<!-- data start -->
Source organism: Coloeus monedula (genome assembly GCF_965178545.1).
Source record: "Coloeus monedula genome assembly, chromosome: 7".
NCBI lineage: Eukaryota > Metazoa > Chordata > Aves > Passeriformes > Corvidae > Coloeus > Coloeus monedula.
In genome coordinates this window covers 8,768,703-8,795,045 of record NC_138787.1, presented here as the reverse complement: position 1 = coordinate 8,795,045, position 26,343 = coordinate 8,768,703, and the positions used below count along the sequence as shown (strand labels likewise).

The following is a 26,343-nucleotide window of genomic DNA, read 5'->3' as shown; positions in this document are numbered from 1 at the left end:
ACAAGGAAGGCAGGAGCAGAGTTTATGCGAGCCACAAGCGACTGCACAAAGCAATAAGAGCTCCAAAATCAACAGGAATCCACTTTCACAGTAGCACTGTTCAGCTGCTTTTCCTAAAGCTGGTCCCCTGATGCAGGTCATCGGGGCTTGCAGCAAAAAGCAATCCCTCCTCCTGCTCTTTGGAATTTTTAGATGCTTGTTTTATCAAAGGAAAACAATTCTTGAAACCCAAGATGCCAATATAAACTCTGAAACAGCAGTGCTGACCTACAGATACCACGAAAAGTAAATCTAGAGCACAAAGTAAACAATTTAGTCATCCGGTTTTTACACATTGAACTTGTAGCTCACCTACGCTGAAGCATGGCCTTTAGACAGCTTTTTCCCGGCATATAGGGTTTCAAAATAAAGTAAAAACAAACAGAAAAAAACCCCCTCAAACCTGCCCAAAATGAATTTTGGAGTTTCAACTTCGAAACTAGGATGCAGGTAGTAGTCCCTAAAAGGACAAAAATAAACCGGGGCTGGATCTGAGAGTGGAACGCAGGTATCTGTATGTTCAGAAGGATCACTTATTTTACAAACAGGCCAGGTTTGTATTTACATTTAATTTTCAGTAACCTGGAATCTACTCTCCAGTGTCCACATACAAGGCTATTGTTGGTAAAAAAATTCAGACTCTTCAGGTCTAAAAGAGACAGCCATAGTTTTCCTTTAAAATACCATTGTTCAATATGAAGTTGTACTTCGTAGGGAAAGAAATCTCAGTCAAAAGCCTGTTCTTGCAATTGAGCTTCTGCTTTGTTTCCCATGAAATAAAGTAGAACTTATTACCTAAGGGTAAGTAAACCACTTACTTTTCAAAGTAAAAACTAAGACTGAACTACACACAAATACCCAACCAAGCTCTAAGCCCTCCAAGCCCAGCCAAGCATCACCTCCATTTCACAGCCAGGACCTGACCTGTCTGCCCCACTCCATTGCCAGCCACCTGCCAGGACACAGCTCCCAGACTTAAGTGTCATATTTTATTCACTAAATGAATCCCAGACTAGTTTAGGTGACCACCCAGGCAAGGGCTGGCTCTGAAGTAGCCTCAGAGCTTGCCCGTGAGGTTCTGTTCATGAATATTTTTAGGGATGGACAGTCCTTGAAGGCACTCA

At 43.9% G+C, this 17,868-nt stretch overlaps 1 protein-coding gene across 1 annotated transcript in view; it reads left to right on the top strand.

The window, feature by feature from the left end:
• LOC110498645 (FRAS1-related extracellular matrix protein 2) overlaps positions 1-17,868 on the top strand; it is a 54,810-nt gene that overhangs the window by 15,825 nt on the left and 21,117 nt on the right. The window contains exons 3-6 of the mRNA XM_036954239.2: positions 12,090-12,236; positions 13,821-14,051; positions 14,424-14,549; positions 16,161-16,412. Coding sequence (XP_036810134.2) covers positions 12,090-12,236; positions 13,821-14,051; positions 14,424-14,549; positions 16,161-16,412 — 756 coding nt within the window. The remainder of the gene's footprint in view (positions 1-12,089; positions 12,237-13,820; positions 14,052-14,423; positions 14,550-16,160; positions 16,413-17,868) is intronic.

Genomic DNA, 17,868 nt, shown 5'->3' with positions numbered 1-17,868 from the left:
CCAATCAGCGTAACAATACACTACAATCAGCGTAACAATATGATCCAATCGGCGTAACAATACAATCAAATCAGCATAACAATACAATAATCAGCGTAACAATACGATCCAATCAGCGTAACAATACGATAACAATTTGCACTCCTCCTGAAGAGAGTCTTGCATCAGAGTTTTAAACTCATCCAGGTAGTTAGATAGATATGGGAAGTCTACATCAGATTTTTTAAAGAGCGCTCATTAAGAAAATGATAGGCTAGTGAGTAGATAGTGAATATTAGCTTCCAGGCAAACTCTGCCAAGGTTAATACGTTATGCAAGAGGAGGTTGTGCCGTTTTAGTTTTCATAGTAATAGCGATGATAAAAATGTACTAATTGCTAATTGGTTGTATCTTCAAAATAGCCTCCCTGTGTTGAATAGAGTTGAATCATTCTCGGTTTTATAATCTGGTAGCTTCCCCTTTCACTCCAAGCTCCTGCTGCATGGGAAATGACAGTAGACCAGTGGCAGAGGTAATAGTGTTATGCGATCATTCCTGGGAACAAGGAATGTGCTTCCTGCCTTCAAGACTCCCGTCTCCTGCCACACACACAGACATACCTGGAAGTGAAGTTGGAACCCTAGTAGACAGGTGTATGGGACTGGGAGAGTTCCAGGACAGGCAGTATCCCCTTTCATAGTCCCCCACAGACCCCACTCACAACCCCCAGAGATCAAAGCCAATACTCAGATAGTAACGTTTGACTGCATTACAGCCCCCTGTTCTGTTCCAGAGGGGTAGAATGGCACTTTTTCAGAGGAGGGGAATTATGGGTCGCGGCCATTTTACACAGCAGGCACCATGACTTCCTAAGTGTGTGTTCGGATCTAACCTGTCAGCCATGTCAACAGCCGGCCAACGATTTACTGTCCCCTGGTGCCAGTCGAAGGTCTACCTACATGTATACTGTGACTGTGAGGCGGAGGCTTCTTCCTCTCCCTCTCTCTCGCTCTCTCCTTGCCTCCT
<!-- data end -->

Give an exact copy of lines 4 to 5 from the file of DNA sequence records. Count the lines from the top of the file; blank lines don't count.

In genome coordinates this window covers 8,768,703-8,795,045 of record NC_138787.1, presented here as the reverse complement: position 1 = coordinate 8,795,045, position 26,343 = coordinate 8,768,703, and the positions used below count along the sequence as shown (strand labels likewise).

The following is a 26,343-nucleotide window of genomic DNA, read 5'->3' as shown; positions in this document are numbered from 1 at the left end: